Healthcare professionals have been increasingly moving their records to digital platforms, as these enterprise content management systems streamline operations and allow doctors to provide the best possible care to their patients. However, in addition to improving organization and services, opting for electronic recordkeeping platforms may actually help healthcare providers to avoid preventable deaths.
According to The British Journal of Healthcare Computing, health secretary Jeremy Hunt believes that Britain's National Health Service's (NHS) failure to implement a digital system for records is directly leading to patient deaths. He stated that eliminating paper is no longer an option for the NHS, but a necessary change to modernize the system and improve services.
"It's an absolute fundamental [of quality healthcare]," Hunt said, according to the source. "I want the NHS to go paperless by 2018, with electronic records that [they] can navigate anywhere."
The source reported that in some cases, the records of British patients take up to six months to move from one practitioner's office to another. Deploying paperless systems would make that process nearly instantaneous, which would eliminate what Hunt called "scandalous" waste.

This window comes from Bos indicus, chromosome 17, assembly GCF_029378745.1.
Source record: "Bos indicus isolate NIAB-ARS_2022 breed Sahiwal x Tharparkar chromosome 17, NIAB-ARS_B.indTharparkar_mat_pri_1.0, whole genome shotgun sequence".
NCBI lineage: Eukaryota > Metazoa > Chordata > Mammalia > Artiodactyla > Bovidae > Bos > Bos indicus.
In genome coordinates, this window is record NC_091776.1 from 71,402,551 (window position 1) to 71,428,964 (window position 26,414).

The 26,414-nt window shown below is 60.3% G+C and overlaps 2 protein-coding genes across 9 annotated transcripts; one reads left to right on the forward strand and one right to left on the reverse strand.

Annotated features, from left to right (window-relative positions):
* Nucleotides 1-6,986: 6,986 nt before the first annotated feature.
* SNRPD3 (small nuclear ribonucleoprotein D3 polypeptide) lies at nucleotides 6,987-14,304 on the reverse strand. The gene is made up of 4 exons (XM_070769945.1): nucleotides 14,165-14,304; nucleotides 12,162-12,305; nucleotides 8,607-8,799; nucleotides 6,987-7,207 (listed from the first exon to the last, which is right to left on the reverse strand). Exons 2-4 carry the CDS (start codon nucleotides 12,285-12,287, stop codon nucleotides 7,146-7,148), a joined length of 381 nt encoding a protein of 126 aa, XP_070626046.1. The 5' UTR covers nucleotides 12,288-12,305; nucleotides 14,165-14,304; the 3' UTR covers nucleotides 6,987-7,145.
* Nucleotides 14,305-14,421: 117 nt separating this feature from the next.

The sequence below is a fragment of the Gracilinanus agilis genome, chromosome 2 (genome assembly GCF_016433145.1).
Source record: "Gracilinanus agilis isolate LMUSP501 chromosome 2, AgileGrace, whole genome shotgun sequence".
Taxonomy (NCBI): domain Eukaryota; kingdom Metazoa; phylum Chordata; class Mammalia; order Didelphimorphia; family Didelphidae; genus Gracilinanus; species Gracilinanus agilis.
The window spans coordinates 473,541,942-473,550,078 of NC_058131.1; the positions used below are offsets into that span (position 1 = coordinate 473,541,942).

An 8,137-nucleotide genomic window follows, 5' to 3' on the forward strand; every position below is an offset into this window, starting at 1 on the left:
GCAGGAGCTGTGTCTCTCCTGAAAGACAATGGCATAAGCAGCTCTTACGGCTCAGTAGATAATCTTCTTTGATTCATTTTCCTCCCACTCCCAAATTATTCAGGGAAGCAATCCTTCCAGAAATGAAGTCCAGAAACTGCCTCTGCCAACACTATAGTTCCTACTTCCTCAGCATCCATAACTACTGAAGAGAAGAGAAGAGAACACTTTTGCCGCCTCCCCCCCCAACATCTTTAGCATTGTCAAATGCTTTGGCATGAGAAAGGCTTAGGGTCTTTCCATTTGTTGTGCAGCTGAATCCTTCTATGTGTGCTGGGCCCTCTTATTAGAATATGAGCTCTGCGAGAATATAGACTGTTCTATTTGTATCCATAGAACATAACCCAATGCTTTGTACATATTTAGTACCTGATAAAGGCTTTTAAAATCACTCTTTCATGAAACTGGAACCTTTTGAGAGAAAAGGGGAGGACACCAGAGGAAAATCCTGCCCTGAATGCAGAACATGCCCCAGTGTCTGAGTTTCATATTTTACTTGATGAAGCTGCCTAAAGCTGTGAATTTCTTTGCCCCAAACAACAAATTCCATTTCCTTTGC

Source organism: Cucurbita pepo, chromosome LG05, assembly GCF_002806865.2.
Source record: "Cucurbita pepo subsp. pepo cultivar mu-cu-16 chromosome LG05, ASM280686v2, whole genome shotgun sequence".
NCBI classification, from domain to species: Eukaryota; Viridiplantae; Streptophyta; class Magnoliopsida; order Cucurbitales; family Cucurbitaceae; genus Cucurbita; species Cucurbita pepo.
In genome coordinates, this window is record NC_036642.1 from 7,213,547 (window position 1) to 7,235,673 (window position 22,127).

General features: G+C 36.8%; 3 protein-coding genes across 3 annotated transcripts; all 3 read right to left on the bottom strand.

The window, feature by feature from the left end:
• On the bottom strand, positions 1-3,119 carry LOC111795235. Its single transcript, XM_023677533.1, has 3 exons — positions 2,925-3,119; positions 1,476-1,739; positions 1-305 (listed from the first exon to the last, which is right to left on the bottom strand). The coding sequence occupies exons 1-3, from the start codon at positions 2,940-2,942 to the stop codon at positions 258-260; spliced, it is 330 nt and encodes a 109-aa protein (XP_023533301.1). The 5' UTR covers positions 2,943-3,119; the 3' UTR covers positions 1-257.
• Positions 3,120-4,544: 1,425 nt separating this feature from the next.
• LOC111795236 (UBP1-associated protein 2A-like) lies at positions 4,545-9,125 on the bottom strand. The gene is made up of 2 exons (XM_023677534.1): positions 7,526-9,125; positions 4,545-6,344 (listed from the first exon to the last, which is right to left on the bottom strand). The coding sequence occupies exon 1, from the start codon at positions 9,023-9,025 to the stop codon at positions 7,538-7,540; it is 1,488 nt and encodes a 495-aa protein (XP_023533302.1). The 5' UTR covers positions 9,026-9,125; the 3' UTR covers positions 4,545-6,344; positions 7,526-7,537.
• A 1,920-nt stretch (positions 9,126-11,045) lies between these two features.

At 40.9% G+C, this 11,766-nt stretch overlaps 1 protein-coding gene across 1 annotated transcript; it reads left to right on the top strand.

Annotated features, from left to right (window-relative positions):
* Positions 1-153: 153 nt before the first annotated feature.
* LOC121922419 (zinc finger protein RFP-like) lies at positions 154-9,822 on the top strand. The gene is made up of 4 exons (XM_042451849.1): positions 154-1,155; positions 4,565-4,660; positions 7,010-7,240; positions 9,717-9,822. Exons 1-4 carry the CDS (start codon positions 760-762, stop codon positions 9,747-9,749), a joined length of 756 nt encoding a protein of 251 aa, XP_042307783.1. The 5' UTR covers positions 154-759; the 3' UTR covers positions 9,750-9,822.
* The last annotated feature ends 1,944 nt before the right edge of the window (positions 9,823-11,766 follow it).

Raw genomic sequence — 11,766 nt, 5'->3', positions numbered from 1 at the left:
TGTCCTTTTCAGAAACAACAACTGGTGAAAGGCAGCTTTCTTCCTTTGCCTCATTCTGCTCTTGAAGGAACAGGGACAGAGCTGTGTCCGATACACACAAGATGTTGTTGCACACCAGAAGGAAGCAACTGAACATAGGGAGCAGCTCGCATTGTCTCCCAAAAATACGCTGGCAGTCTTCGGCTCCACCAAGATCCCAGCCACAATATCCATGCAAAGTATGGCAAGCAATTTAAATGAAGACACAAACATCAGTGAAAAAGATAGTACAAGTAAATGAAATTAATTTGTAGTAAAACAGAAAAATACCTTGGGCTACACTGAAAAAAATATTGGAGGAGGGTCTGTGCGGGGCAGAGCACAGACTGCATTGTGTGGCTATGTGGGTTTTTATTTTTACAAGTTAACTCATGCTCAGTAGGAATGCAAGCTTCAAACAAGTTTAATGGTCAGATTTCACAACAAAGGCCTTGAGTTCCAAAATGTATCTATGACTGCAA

Public Service reported that in addition to improving the speed and quality of care, opting for paperless records would simply make patients' lives easier. With electronic documents, individuals would no longer find themselves repeating their medical history numerous times – sometimes during the same hospital visit.
While the news source noted that some healthcare providers have already begun digitizing their records, some clinicians are resisting the new technology. They fear that introducing a new platform would disrupt day-to-day operations and be difficult to learn. However, Public Service noted that using a document conversion service to transfer files to a digital format will ultimately accelerate patient care by cutting waiting list times and reducing the time spent sifting through paper notes.
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